The second preferred embodiment, which is a knockdown version of the first embodiment, entails on the one hand, somewhat more costly components, viz., standoffs and panels; however, the higher component costs are more than offset by the less elaborate general assembly tooling/facilities requirements and by the shorter lead and throughput times required to produce the general assemblies of the second embodiment. The bookcase's relatively light weight and its knockdown assembly feature also makes kitting for remote or on-site assembly a practical marketing consideration.
This storage unit is designed for ease of assembly and for its component parts to be compatible with the most current automatic woodworking equipment. These principles can be applied to other storage racks as well. The simple and redundant geometry of the variously tiered storage unit assembly structures, which can be adapted to storage of other items as desired, dictates that their assemblies will be self-aligning and self-spacing when they are fitted. When tenons are used as the securing means, the assemblies will be clamped and they will remain properly aligned if they are properly glued. For the set-screw/insert recurring means, the self alignment and self spacing is also design inherent. The precision, the repeatability and the efficiency of the most appropriate contemporary wood fabricating technology makes this unit, with its several attachments, a sturdy, reliable, precision assembly structure with a versatile utility that is both practical and feasible. The versatility of the unit's design and the versatility of its manufacturing process can be made easily manifest.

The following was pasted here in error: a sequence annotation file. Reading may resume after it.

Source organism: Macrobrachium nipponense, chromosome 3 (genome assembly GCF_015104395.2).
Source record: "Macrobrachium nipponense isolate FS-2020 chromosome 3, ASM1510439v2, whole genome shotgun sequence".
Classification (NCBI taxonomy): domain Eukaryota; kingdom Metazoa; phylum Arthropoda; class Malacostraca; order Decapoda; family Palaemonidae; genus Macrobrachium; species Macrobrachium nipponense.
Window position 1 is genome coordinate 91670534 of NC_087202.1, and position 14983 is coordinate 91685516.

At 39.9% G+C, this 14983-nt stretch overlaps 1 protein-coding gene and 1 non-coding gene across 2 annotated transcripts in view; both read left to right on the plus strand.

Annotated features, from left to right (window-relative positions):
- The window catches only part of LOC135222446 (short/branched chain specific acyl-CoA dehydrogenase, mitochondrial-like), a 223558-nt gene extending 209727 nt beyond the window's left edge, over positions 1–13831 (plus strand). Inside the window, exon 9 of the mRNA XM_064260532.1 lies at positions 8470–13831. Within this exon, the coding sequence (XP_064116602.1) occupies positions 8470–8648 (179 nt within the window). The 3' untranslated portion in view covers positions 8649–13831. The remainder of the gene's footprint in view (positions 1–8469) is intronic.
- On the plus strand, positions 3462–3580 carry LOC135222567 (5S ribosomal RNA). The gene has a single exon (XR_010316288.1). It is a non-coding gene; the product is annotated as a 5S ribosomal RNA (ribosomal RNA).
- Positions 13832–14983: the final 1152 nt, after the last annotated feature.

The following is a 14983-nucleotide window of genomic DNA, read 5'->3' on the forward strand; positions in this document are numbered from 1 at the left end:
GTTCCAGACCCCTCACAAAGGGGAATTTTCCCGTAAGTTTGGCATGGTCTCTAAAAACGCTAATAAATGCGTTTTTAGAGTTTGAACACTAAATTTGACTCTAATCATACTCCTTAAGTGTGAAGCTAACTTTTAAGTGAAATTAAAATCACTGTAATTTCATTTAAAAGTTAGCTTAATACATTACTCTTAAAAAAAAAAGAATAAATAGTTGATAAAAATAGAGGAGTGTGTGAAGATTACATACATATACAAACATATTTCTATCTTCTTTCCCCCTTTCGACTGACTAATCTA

Given the same hardware and standoffs and blank panels, a mere substitution of panel drilling programs can produce a revolving tiered wine rack (FIG. 4) in lieu of a revolving tiered bookcase (FIG. 1), a different product for an entirely different market. This example, in addition to the floor-to-ceiling, revolving bookcase described earlier, is offered to suggest the invention's novelty, its utility, and the scope of its design as well as its relevant manufacturing processes.